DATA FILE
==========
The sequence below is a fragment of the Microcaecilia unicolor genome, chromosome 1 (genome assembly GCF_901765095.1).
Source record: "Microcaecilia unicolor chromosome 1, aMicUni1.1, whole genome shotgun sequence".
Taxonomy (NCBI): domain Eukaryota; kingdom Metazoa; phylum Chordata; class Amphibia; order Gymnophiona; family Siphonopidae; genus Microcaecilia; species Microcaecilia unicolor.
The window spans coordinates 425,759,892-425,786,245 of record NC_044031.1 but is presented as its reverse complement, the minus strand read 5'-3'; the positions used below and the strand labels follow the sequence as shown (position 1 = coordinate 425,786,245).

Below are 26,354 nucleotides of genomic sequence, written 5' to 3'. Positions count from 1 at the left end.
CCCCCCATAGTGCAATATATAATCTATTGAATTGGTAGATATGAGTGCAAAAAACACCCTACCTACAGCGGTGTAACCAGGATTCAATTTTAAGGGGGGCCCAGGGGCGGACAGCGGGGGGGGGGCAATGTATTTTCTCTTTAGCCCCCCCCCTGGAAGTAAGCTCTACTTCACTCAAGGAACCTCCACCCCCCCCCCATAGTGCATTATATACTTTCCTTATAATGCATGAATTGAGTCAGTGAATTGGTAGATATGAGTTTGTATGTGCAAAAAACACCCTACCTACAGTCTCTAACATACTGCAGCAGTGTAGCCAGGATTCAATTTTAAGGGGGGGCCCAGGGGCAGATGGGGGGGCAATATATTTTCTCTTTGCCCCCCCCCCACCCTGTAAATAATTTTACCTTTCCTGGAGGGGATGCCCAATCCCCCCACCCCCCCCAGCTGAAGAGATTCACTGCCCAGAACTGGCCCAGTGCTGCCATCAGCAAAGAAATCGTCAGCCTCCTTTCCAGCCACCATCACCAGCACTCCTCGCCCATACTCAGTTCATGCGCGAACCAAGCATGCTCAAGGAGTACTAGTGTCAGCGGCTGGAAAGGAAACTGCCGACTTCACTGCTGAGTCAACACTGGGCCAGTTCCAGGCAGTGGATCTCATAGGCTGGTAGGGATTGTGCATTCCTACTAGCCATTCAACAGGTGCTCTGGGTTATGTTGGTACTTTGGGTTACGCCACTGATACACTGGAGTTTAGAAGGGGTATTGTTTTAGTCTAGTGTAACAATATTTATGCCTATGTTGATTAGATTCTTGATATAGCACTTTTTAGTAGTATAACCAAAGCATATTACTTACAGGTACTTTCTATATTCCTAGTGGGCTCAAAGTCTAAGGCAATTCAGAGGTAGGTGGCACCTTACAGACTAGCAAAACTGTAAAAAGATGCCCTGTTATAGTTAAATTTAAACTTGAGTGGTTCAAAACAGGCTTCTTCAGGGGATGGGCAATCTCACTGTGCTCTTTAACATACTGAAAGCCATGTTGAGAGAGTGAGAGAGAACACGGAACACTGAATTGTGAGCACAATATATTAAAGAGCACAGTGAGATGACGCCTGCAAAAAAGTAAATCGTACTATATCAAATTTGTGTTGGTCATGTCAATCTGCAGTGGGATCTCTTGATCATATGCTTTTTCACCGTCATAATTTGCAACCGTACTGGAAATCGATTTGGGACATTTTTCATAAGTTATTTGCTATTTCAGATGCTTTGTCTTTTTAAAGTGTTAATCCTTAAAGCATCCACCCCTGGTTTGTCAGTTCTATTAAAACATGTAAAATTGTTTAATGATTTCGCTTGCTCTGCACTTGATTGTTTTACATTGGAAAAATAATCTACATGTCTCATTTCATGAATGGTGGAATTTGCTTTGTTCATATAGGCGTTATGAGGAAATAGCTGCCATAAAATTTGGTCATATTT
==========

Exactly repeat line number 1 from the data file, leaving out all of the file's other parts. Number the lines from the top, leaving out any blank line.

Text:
The sequence below is a fragment of the Microcaecilia unicolor genome, chromosome 1 (genome assembly GCF_901765095.1).